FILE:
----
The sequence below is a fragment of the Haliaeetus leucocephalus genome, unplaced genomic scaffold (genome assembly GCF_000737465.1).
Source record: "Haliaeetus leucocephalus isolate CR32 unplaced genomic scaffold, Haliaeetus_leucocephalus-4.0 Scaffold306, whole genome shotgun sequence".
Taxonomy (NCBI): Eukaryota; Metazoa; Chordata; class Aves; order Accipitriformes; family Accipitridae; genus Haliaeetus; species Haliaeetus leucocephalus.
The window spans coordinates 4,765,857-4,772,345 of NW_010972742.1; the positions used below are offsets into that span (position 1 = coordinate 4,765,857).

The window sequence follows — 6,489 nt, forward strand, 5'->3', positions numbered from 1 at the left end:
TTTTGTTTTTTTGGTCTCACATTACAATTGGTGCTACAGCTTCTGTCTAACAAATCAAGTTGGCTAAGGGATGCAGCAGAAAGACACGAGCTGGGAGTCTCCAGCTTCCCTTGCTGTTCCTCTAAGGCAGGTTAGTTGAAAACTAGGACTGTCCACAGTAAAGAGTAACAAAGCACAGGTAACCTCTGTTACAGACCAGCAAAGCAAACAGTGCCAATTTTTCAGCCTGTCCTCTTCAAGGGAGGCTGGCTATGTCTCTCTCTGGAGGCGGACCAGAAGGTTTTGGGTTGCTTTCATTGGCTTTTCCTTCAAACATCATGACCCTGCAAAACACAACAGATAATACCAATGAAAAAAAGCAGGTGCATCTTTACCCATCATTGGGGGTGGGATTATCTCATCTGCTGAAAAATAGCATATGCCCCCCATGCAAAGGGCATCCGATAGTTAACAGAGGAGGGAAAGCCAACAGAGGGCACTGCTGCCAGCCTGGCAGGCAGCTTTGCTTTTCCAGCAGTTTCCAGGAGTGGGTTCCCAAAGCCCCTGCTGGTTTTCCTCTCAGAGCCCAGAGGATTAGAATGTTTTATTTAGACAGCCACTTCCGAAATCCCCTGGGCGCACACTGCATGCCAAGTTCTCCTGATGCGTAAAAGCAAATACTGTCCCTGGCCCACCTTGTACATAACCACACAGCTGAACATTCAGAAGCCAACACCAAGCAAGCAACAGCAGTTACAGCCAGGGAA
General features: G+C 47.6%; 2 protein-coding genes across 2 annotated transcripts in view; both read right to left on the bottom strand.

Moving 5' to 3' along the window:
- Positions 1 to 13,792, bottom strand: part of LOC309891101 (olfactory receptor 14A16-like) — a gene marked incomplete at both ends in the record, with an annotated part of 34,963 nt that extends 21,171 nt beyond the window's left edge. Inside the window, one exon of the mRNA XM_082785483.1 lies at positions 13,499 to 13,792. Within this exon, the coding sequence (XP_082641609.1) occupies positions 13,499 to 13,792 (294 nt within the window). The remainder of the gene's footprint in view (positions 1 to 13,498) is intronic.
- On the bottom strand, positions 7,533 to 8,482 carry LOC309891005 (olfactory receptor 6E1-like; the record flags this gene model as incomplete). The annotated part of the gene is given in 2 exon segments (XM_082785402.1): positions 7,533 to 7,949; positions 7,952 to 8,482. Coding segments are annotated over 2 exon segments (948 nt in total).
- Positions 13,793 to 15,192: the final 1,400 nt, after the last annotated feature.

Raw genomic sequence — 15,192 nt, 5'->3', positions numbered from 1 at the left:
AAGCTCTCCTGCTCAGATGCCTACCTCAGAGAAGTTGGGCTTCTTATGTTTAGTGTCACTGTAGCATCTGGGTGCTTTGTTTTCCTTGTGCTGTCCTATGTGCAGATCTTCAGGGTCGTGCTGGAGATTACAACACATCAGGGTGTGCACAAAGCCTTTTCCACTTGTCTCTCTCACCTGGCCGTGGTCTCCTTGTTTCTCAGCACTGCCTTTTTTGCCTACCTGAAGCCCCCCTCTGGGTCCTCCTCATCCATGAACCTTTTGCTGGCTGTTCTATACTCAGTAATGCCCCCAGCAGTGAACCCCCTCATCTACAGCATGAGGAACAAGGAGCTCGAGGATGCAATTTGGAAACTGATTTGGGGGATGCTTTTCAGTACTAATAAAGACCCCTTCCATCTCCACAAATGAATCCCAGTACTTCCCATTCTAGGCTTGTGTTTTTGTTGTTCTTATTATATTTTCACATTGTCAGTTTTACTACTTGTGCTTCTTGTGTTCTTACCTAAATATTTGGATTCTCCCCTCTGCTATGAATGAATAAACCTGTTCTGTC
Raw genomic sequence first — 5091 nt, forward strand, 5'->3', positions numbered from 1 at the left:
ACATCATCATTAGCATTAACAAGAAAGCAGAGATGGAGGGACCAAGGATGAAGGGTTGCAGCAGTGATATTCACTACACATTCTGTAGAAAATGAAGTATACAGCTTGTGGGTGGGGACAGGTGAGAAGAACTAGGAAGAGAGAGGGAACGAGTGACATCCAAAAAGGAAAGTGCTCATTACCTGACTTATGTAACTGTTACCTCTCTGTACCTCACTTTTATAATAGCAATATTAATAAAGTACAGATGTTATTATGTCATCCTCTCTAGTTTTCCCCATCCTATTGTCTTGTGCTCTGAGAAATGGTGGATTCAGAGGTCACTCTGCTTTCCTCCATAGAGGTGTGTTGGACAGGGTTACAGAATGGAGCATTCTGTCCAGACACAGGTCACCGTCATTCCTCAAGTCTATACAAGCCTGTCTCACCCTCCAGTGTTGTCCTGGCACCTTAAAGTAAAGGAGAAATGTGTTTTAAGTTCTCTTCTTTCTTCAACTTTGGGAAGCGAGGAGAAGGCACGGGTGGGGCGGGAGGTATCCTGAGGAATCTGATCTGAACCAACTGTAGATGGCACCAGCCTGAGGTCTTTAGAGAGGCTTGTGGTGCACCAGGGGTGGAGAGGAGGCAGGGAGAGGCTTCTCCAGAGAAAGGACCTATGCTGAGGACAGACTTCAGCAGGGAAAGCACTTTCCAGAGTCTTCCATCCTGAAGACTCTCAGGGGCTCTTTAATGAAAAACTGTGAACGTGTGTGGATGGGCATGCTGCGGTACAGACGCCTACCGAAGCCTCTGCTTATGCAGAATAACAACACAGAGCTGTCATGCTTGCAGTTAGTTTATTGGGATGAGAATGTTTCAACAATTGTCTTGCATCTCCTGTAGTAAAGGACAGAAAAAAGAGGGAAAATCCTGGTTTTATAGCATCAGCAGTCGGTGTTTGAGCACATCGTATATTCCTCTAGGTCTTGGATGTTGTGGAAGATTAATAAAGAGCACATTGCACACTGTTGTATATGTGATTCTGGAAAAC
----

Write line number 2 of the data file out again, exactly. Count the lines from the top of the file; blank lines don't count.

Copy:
Source record: "Haliaeetus leucocephalus isolate CR32 unplaced genomic scaffold, Haliaeetus_leucocephalus-4.0 Scaffold306, whole genome shotgun sequence".